Terrence Malick Films Ranked
The 1970s was one of cinema’s most important decades – young arthouse-inspired directors evolved the American version of the form from the formulaic studio and star-driven extravaganzas of previous generations and began to capture new attitudes, introducing interesting new ways to present stories in the process. Among the list of legends to make a name for themselves was Terrence Malick, a lesser known man than the superstar names of Lucas, Coppola, Scorsese and Spielberg, but arguably amongst the era’s most promising; one of the United States’ first film studies graduates applying his earlier philosophy degree perspectives to the big screen in two of the decade’s most well renowned films, his debut Badlands – which is loosely based on the true story of a 1950s serial killer from the perspective of his juvenile girlfriend – being one of American cinema’s most outstanding debuts.
The man was something of a prodigy, and then he disappeared.
After a twenty year hiatus that some have speculated he spent in Paris as a hairdresser or that he perhaps spent in his home state of Texas as a secret mentor to the likes of Before Sunrise and Boyhood director Richard Linklater, Malick returned with one of the great American war movies The Thin Red Line in 1998, the famously withdrawn and secretive filmmaker’s existential and poetic sensibilities shifting more and more into focus over the coming twenty years; decades that would see him earn a Palme d’Or for The Tree of Life in 2010 and subsequently divide audiences with a descent down the rabbit hole of experimental, uniquely visual cinema.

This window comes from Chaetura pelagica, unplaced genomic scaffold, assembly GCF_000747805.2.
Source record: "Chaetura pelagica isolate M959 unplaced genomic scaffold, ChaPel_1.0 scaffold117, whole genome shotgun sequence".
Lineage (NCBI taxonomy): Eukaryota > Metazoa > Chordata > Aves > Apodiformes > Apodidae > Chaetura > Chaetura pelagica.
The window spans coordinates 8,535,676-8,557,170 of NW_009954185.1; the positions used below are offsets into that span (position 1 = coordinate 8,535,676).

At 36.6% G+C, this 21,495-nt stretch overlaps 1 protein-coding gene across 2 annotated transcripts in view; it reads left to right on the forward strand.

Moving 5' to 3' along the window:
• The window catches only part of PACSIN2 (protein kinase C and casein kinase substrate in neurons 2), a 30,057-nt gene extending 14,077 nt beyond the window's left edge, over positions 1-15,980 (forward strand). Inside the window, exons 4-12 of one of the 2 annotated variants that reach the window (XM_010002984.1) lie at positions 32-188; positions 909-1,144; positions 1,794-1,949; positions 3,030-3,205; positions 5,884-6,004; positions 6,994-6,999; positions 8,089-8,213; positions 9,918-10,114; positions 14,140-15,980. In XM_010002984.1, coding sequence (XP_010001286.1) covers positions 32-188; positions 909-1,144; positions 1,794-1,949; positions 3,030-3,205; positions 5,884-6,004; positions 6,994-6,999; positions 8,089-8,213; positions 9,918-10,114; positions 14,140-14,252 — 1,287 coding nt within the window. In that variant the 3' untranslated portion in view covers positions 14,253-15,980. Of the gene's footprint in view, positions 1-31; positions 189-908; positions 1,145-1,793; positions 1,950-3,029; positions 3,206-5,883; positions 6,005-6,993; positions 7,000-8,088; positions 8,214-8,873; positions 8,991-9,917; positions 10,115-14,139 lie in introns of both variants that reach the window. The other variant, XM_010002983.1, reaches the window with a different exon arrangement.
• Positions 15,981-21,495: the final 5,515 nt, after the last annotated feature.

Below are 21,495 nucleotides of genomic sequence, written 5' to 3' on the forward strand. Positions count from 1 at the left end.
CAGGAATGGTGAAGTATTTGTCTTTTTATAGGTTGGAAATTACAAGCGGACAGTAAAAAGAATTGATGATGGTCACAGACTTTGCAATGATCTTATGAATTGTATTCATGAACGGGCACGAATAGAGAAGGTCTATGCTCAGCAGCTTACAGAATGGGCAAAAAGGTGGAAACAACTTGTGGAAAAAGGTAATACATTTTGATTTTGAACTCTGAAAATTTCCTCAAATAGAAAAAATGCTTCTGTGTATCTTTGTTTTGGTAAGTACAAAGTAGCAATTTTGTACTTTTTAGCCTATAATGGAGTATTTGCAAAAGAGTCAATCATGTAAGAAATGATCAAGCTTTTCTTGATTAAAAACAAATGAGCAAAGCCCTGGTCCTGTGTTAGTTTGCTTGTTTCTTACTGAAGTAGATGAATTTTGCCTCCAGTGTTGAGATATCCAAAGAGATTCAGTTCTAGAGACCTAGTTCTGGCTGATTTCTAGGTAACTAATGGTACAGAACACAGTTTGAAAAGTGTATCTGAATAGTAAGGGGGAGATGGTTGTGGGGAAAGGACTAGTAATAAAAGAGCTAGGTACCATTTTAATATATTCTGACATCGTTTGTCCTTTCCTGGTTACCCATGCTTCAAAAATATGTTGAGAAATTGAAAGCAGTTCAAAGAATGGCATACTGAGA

New to Malick? We recommend: Where to Start with Terrence Malick
In this edition of Ranked, we’re looking at all 10 of Terrence Malick’s feature film releases from Badlands (1973) to A Hidden Life (2019) and ranking each in terms of their unique qualities, artistic standards and importance to Malick’s own filmography, taking into account the filmmaking intentions of this great director as well as the critical and public reception of each release.
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10. Voyage of Time: Life’s Journey (2016)
Voyage of Time: Life’s Journey is less of a Malick movie intent on subverting the expectations of the form or developing a melodic narrative to rival that of the great poets and is more an experimental journey into IMAX. It looks beautiful, as fans of the director’s work have come to expect, and it feels every bit as epic as a lot of his more recent releases, but working outside of the narrative form does limit how much it feels like a Terrence Malick film and as such it sits at the bottom of our list. This one will be of interest to Malick fans, but is far from a must-watch for wider audiences.
9. Song to Song (2017)
Terrence Malick’s later work has come in for a lot of criticism, especially pre-A Hidden Life where the director almost abandoned narrative structure altogether for much of his work in the 2010s. Song to Song is perhaps the biggest offender of the era in terms of being impenetrable, the star-studded music-festival-going romantic drama feeling at times more like an advert than a film, every shot remarkably beautiful but Malick’s intentions at their most difficult to find. For the uninitiated, Song to Song will instantaneously wow with its sensational photography, but this is a film by a filmmaker with intentions diverted away from meaning in the traditional sense and is therefore a film that is difficult for some to become interested in.